Sandler confessed that he idolized Stern when he was a student at New York University, so "it was weird when you used to slam me," Sandler told the radio host in 2015, per Us Weekly. "It would break my heart because I loved you growing up." Stern said he knew he'd taken things too far when the two were on the same flight and Sandler avoided him the whole time. He admitted that he'd been "an a**hole," and the two patched things up on the air.

Nowadays, it seems Stern and Sandler have a thriving bromance: They even sang a Torah blessing together on a 2018 episode of "The Howard Stern Show." And no matter what Stern thought about the comedian's films in the '90s, he was clearly not speaking for the majority of the movie-going public. His movies are so popular that Sandler is laughing all the way to the bank.

Howard Stern expressed regret over his books, which contained controversial statements about gay men

Howard Stern released the books "Private Parts" and "Miss America" at his '90s peak. The tomes contain more than a few cringe-worthy passages, at least one of which he says he regrets.

Stern wrote in "Miss America" that "Homosexuality seems to be a way for men in our society to avoid the responsibilities of being an adult male." However, he told The New York Times Magazine that he never actually believed that and only wanted to grab people's attention. He added, "I am only a proponent of gay rights, gay marriage ... But if you read my books or listen to my old raps, I sound insane."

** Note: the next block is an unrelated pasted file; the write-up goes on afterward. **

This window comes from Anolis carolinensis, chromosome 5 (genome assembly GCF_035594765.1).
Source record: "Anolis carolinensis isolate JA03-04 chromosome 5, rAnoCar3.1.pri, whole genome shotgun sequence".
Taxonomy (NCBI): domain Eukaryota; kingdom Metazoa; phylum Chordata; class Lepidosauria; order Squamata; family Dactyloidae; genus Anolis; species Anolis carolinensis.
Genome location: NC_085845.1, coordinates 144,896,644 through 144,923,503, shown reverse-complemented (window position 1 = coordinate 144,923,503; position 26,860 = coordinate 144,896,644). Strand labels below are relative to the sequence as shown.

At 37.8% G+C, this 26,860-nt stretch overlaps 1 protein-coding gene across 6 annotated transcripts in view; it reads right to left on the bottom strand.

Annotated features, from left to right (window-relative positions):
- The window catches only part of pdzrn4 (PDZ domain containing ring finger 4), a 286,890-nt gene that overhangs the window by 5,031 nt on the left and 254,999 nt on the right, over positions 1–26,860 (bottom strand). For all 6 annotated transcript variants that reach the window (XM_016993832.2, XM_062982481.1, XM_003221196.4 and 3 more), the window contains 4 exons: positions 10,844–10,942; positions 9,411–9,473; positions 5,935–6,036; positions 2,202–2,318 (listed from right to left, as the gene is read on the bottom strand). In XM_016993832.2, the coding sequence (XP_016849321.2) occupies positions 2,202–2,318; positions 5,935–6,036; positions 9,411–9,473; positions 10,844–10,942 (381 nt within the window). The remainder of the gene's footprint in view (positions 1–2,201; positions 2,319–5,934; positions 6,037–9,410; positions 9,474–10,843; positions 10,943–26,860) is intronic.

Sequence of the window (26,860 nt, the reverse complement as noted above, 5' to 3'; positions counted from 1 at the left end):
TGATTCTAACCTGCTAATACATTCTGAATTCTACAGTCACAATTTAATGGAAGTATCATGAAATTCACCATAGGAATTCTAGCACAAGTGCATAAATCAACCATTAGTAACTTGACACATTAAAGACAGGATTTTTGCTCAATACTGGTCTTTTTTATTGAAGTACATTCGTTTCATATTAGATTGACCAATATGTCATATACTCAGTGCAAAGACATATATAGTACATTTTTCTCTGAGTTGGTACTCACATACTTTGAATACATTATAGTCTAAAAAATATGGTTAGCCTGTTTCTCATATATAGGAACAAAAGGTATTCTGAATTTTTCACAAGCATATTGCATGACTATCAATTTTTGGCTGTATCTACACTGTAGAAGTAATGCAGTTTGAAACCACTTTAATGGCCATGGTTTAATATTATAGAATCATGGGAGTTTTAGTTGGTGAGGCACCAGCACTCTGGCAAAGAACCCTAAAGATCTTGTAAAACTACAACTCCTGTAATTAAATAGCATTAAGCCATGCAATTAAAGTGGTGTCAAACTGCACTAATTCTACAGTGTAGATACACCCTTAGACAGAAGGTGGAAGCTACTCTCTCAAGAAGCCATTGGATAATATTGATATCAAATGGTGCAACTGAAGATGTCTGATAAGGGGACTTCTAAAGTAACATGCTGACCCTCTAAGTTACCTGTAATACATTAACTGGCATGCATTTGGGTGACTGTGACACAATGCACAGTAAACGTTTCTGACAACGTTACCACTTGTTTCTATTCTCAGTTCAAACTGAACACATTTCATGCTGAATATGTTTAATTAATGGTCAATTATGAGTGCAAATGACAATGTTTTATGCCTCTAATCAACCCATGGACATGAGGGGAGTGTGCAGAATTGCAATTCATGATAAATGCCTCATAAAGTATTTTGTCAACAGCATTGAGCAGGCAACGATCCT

Still, when called out in the same interview, he refused to walk back his remarks about Rodney King. In "Private Parts," he had touched on the protests and riots that occurred after Los Angeles police officers were caught on camera beating King. He wrote, "[The LAPD] didn't beat this idiot enough." He doubled down on his statement when speaking to Rolling Stone in 1994, saying, "I think Rodney King is a blight on society." When pressed, he told the Times he didn't feel he'd crossed any lines and that his "unique upbringing" in the Long Island suburbs gave him a valuable perspective on race. "If I was going to be truthful on the air and talk about stuff that I knew, race would have to be included," he said.